Some of us look back nostalgically on the time when our parents were in college. Back then, politics were not the exclusive domain of the wealthy or the middle-aged. It did not take “Rock the Vote” with questions like “Macs or PCs?” for young people to watch as presidential candidates debated their future.
During the 1970s, students on college campuses became a major impetus for social change in this country. Students lowered the voting age, ended a war and made progress against racial and economic injustice. Even here at Amherst College, despite the so called “Amherst bubble,” students took a serious political stance. Does anyone today know about “the Moratorium?” Or that Amherst students, accompanied by the president of the College, were arrested outside Westover Air Force Base? We don’t need to be a hot bed of radicalism to go far beyond where we are now.
I raised these issues with many people who came of age in the 1970s. Almost unanimously, they agreed that the main difference between then and now was the draft. Knowing that your high school classmates were a world away hacking through a jungle understandably has an effect. At the same time, if we are to use the language of “privilege and responsibility,” then we cannot ignore the realities of the world.
My mother, a professor at Oberlin College, noted the differences between the attitudes of Oberlin and Amherst when she came here for a visit. She remarked that Oberlin, despite being less privileged than Amherst, had frequently pushed for social change well before Amherst. In her view, Amherst was too concerned with maintaining its position atop the hill and less concerned with the landscape below.
I defended our actions on the grounds that being on top requires careful examination of when to intervene below. Increasingly, however, I believe I was wrong. I commend President Marx on his invocation of privilege and responsibility, but this college must go further. Privilege does not require social conservatism.
If we are really to believe and engage the language of “privilege and responsibility,” it cannot be enough that we, the students, see Amherst as a gateway to success and responsibility as philanthropy. Rather, the language of “privilege and responsibility” compels us to act now.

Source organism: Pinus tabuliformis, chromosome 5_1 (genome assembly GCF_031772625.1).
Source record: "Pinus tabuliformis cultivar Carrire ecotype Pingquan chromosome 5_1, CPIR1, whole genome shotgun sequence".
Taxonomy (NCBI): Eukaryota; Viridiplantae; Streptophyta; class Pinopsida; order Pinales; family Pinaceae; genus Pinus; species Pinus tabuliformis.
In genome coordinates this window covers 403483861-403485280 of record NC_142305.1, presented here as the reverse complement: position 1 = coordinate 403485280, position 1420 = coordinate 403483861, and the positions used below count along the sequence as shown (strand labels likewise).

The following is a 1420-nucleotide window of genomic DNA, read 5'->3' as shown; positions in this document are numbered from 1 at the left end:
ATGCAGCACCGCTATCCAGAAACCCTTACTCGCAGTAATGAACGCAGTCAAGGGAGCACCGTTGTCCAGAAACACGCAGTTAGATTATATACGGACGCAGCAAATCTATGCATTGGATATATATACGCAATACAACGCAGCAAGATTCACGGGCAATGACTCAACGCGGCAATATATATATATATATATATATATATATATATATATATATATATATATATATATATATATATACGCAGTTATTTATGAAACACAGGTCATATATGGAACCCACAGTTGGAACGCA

It is time to engage in a serious debate on this campus about what we, as an institution, stand for. Privilege and responsibility is political language.Teaching both sides of an issue does not imply standing for both. Our position of privilege does not allow us to hold certain values others cannot, rather it compels us to disseminate them. We have a duty to create a socially just world.
As those on any side of these issues will tell you, we stand at a crossroads. We can continue to follow the path of neutrality and apathy that we have followed for the last decade with our eyes set squarely on that number one spot atop The US News and World Report rankings, or we can shift our gaze toward a nobler goal of public service.
Much of the social progress for which this institution stands is at stake for the general public. If we truly believe in privilege and responsibility, we cannot allow privilege to now blind us from our responsibility.
The upcoming elections ask us to consider our positions on a woman’s right to choose, Pell grants, affirmative action, the preservation of our civil liberties and the right of homosexuals to be equal to heterosexuals in the eyes of the law. Few could imagine the possibility of this campus denying a woman her right to choose, forcing pregnant women to drop out to care for their newborns. We cannot contemplate which of our classmates would not be here if financial aid were drastically cut to those who needed it most. We do not worry now about censorship of our work. We do not worry about homosexual couples’ rights to be open about their relationships. Why then do we allow our political leadership to question the propriety of these positions without responding to them?
It should not take a draft and thousands of lives to convince us that we need to act. If Amherst is indeed a “gadfly” and an “electric eel,” let us now engage the world. Let us tell the world that those most fundamental values for which we as an institution stand, those values without which we cannot envision our campus, should be a part of the broader world.
The privilege that allows us to create a socially just environment on campus should not insulate us from the responsibility to make a socially just world. We cannot wait for a draft to tell us that our country is headed in the wrong direction; by that time, we may not have the civil liberties left to respond. If our country is truly in dire straits, let Amherst respond. Let us uphold our great liberal traditions.
Now is the time for a comprehensive response, both by the individual and the institution. As our parents did, we must create a society in which we want to come of age. But the administration too must respond. Those ideals which make Amherst socially unique and a bastion of privilege in its cultivation of learning and enlightenment should be disseminated to the world at large. It is time to take a stand. Let us go forth and illuminate the lands.